My friend Reihan Salam has an interesting piece in Slate
that nicely pulls together much of the discussion at Princeton's Computing in the Cloud
workshop last month. He argues that web startups that have cultivated a squeaky-clean image start to have difficulties when they start trying to monetize all the traffic they've generated. The most obvious example is Facebook's Beacon fiasco.
Reihan suggests that the "immaculate capitalism" of early-stage startups gives way to ordinary profit-seeking once companies face pressures to turn a profit. There's clearly something to this, but I think Reihan's time horizon might be a little bit too short. Keep in mind that even the mighty Google faced questions about its profitability as it stubbornly resisted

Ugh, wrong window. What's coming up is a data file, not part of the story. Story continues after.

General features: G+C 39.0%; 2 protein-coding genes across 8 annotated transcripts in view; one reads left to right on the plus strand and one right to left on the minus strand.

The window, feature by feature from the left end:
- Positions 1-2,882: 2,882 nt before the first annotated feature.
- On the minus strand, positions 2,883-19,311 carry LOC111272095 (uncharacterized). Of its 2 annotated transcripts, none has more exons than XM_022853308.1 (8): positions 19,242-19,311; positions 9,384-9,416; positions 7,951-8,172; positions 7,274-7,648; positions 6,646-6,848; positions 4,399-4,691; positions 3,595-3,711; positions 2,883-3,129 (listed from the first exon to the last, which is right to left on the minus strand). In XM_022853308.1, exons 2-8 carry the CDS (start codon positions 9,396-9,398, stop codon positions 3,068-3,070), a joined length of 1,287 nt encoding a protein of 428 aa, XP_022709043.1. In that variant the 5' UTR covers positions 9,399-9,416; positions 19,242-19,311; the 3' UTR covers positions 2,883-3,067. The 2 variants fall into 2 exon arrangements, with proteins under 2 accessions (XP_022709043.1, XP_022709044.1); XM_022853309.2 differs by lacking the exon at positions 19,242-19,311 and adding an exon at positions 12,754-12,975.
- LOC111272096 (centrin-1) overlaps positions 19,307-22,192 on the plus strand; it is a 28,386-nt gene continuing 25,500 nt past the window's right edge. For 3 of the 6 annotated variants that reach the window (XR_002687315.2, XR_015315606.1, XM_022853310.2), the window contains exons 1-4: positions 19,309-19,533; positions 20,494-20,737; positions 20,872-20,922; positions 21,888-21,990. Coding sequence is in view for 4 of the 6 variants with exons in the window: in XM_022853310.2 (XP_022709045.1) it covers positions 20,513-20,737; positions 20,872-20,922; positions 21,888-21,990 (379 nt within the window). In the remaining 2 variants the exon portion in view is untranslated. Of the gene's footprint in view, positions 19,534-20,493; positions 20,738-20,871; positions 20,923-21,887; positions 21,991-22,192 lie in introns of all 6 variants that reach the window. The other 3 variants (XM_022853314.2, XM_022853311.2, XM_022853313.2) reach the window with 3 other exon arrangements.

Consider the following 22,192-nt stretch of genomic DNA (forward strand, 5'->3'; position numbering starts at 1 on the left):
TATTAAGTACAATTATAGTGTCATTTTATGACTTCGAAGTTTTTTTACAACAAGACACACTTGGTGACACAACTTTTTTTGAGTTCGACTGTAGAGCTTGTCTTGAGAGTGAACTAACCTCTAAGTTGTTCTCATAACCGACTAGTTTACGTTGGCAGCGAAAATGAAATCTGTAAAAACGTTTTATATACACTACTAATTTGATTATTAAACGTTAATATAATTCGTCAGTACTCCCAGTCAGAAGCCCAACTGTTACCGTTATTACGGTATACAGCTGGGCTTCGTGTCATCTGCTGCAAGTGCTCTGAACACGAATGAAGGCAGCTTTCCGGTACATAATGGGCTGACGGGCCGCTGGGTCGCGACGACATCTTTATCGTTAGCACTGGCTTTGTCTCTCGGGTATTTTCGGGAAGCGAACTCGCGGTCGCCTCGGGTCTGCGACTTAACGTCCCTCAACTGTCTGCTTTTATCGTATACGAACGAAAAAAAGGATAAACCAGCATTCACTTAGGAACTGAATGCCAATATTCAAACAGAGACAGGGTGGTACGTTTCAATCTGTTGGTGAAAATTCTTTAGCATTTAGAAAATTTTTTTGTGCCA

the pay-for-placement schemes that many other search engines adopted. Google's refusal to compromise the quality of its search results for short-term profits helped it build market share, and it ultimately found non-disruptive ways to monetize all of those eyeballs. Facebook and Wesabe are much younger companies, and so it's not too surprising that they haven't found the right model for monetizing their users. Ultimately, their reputation with users is their most valuable asset, and so it's smart business to safeguard that reputation, even at the cost of foregoing some short-term business opportunities.